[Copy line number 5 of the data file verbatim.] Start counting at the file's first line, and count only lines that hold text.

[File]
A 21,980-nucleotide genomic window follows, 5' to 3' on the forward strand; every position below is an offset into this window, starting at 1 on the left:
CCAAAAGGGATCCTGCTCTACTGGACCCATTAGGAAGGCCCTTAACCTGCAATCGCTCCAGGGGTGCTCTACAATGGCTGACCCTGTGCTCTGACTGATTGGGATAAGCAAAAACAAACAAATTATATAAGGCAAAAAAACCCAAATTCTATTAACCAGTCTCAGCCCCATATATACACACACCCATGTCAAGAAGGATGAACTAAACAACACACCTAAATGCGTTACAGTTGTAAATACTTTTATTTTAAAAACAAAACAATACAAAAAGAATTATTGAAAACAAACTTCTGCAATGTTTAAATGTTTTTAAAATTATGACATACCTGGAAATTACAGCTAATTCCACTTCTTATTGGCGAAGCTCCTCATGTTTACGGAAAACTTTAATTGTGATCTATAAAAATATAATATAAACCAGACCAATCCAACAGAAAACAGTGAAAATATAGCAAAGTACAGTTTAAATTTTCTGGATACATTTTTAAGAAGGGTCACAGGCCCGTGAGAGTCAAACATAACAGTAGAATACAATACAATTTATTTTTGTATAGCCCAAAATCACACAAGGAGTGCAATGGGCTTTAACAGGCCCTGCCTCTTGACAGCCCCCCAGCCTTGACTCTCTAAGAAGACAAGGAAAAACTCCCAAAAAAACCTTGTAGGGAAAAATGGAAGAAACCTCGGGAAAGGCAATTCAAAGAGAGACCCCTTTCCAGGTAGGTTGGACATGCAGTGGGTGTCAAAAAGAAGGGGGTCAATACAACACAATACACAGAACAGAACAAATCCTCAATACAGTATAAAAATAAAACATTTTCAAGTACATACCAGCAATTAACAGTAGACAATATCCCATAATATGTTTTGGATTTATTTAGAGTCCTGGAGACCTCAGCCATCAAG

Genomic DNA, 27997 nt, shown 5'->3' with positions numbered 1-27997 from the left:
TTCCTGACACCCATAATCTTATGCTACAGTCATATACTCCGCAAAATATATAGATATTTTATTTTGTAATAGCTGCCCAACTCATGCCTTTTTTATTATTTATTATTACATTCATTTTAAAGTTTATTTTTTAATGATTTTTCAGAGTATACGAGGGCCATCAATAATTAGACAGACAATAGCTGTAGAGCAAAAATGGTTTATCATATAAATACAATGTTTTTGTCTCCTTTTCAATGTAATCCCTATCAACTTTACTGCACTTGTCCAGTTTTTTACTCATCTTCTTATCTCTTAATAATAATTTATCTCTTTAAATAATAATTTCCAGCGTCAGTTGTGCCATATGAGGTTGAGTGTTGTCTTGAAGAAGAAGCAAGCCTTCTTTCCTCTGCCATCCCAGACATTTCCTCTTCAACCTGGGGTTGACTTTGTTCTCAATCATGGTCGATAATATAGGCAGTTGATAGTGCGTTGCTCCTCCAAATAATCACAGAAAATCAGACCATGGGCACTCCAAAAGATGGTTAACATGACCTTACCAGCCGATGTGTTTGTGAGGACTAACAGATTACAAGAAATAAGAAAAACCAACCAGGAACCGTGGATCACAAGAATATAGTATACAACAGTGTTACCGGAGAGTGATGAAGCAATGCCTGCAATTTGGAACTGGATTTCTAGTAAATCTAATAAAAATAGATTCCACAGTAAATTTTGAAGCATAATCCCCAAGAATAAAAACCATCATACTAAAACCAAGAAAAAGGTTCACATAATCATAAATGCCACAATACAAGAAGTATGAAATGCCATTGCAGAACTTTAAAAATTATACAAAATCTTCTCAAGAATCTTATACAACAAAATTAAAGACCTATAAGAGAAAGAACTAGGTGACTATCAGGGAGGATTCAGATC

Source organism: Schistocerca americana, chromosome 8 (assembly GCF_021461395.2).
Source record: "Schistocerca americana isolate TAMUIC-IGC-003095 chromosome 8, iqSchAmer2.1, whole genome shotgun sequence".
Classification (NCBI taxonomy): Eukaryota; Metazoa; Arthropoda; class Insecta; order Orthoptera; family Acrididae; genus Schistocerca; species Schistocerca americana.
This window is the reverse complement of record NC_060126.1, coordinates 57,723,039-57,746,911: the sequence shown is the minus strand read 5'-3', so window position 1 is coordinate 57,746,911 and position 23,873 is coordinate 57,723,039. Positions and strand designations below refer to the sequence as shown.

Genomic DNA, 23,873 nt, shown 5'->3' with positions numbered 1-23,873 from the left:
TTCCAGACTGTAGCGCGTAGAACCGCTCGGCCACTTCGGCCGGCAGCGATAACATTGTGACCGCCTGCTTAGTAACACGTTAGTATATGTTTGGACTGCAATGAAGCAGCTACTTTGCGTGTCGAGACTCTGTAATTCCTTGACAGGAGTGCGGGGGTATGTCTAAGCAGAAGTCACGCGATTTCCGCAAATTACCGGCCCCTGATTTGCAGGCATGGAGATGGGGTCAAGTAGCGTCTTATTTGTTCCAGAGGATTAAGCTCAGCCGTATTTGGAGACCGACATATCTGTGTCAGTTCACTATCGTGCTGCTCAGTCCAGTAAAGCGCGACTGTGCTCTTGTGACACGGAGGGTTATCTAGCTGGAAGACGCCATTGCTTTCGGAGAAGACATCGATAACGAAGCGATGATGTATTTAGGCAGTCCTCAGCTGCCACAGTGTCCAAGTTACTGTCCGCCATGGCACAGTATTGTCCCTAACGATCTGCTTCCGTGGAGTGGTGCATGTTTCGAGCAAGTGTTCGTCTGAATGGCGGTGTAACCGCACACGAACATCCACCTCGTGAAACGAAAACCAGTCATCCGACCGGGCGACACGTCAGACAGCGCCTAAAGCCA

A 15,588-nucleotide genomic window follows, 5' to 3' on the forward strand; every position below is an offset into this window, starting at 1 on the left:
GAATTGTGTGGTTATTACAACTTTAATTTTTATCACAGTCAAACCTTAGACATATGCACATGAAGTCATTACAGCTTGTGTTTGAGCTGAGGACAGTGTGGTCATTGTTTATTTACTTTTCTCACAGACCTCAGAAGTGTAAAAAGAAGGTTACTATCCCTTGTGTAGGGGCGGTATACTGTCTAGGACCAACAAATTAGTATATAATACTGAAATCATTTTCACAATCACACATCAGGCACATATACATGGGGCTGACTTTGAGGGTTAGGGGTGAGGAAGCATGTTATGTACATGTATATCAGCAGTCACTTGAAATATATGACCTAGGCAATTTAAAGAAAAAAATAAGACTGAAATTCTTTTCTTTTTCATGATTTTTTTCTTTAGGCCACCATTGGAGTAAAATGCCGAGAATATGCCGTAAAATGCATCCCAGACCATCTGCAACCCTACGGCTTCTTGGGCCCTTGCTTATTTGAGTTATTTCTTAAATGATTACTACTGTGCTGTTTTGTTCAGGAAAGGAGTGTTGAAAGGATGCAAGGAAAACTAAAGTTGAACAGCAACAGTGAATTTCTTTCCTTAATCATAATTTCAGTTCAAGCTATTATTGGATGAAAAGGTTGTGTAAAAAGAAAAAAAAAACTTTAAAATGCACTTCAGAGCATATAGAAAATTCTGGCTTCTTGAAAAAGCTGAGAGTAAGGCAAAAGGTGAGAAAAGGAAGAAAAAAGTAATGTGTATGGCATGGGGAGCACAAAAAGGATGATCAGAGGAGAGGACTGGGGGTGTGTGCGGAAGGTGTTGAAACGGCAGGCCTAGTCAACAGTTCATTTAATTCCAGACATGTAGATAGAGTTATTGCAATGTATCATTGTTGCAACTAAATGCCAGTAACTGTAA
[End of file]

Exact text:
Source organism: Schistocerca americana, chromosome 8 (assembly GCF_021461395.2).